Senate Human Cloning Ban Reintroduced as Stem Cell Research Returns

Bioethics   |   Steven Ertelt   |   Mar 29, 2007   |   9:00AM   |   WASHINGTON, DC

Senate Human Cloning Ban Reintroduced as Stem Cell Research Returns Email this article
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by Steven Ertelt Editor
March 29
, 2007

Washington, DC ( — As the Senate prepares to tackle the thorny issue of forcing taxpayers to fund embryonic stem cell research in the coming weeks, two senators are reintroducing a bill that would institute a national ban on all forms of human cloning.

Senators Sam Brownback, a Kansas Republican running for president, and Mary Landrieu, a Louisiana Democrat, are the main sponsors of the bill.

Their ban was first introduced in the 107th Congress, and was reintroduced in the 109th Congress but it has not moved forward and may not get a debate or vote with Democrats controlling the Senate.

Brownback talked about the cloning ban with in an interview Thursday morning and he said he couldn’t get an agreement from Democrats to allow a vote on the bill during the stem cell debate.

"When the [embryonic stem cell research bill] comes up, we were not able to get a clean shot at a prohibition on human cloning, which is why we’re introducing the bill now," he said.

"Even though we don’t have a [voting] agreement or the votes to pass it in the Senate, it is still important to continue this cause and put this bill forward and that’s why we’re doing that today," he said.

"To create humans for research purposes is wrong. There should be a national or federal ban on this taking place," Brownback told

The bill, which the House overwhelmingly approved in 2003, has the strong support of pro-life groups and Deirdre McQuade, of the pro-life office at the U.S. Conference of Catholic Bishops, urged Congress to adopt the ban.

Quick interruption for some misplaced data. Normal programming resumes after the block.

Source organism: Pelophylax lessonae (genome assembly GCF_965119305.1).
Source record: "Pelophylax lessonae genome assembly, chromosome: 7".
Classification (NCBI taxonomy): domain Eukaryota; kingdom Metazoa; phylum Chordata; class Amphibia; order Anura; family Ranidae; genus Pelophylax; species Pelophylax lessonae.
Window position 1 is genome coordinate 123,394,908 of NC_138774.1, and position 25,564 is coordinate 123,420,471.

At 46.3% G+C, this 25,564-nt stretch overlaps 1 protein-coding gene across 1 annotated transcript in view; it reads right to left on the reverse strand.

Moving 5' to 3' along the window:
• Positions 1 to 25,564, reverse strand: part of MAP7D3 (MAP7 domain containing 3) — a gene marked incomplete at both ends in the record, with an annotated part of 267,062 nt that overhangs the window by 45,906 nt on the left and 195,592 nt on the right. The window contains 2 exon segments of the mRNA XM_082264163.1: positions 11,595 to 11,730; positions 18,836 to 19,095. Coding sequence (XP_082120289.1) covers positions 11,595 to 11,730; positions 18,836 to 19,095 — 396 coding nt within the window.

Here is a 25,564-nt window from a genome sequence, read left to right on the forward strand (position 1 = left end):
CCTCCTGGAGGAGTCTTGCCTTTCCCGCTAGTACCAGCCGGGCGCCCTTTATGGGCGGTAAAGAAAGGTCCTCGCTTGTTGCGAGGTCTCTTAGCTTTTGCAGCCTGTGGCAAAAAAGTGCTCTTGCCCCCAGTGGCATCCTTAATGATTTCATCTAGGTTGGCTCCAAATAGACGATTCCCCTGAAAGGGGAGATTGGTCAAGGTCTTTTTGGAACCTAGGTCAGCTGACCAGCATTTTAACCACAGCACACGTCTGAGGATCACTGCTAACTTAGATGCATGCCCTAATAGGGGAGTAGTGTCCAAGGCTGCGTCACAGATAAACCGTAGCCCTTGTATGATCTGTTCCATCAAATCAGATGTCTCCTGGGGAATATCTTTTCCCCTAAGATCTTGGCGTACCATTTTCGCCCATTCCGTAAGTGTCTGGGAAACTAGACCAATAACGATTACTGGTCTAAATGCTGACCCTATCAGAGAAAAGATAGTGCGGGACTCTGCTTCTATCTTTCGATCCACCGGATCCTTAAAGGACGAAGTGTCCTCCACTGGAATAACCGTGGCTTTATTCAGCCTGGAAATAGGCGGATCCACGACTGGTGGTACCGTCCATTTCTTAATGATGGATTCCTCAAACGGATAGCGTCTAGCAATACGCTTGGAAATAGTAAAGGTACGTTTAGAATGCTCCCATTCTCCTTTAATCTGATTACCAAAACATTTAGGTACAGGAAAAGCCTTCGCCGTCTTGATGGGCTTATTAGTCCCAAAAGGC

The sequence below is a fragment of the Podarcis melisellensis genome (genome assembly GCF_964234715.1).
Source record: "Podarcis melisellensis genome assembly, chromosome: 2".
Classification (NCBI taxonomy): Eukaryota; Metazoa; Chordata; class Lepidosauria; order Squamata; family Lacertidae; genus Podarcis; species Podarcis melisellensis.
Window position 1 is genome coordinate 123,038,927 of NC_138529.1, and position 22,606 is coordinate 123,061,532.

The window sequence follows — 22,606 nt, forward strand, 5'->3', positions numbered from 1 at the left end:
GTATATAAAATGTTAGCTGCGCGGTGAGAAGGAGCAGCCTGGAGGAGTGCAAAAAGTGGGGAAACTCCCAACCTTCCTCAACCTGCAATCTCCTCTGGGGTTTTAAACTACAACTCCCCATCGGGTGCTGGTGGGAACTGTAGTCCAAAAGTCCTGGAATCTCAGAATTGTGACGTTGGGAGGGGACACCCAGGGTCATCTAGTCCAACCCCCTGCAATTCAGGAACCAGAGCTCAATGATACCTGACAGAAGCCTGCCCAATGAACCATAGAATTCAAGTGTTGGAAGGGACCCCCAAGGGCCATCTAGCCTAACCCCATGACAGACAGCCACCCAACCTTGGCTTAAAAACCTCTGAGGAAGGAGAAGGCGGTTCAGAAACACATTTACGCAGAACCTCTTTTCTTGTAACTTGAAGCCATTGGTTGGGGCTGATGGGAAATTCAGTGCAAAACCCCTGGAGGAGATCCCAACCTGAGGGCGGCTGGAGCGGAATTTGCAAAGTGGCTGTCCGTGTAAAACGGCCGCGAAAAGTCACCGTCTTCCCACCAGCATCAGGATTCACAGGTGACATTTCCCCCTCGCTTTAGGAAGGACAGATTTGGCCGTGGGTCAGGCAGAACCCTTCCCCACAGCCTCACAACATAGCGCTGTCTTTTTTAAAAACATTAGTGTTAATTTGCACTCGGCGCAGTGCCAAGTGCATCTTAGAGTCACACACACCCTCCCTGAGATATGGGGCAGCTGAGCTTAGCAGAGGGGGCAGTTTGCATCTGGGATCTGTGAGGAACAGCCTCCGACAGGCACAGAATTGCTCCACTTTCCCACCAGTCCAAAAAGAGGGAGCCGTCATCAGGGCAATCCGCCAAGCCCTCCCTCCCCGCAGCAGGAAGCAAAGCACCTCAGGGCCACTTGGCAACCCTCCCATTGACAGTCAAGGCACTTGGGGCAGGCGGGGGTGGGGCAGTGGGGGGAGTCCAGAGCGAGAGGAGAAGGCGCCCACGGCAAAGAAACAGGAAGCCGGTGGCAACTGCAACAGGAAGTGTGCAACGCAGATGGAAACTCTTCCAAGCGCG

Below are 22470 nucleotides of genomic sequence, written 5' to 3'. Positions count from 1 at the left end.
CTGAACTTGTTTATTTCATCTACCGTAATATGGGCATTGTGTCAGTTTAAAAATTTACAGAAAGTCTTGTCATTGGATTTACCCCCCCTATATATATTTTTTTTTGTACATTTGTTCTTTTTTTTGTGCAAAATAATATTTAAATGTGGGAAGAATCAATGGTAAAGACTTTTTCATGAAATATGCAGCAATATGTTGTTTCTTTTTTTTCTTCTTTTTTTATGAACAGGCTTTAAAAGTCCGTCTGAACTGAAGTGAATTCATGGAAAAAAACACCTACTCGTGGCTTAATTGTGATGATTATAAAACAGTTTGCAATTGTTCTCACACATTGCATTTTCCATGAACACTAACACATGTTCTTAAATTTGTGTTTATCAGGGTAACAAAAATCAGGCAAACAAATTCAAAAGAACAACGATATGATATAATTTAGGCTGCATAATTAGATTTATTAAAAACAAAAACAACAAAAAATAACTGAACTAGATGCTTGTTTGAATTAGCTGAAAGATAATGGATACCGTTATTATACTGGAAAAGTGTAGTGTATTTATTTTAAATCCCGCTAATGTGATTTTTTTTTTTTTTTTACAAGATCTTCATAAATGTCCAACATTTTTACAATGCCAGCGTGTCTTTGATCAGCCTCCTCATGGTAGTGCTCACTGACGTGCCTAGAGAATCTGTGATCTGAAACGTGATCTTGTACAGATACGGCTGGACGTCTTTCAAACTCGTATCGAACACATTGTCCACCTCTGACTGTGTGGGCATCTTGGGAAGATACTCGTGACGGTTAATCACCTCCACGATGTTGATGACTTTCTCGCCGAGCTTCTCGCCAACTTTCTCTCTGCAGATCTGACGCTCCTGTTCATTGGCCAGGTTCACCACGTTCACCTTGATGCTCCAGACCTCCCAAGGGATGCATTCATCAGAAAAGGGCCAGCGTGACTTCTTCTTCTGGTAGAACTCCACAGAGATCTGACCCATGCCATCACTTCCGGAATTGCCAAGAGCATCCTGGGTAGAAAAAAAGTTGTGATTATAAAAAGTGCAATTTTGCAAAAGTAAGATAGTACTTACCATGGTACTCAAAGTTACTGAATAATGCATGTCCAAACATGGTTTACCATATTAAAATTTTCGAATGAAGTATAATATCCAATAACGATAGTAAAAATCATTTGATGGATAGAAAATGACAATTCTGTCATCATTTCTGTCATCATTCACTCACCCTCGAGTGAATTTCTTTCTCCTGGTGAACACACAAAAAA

“Cloning dehumanizes human procreation, treating new human life as a mere laboratory product made to specifications," she said in a statement sent to

"Whether used to bring cloned human embryos to live birth (so-called "reproductive" cloning), or to exploit them as sources of "spare parts" for other humans (so-called "therapeutic" cloning), human cloning diminishes us all," McQuade added.

She indicated that five states and over 20 countries have similar complete bans on cloning and that the United Nations has urged its member nations to enact such bans to preserve human dignity and protect women’s health.

McQuade also indicated that, in addition to destroying human life, cloning can exploit women.

"The cloning agenda poses a tremendous risk to women, as it would require exploiting countless women as egg factories," she explained. "Women have died from the hormonal manipulation required for egg extraction. Others have become seriously ill or lost their natural fertility at a young age."

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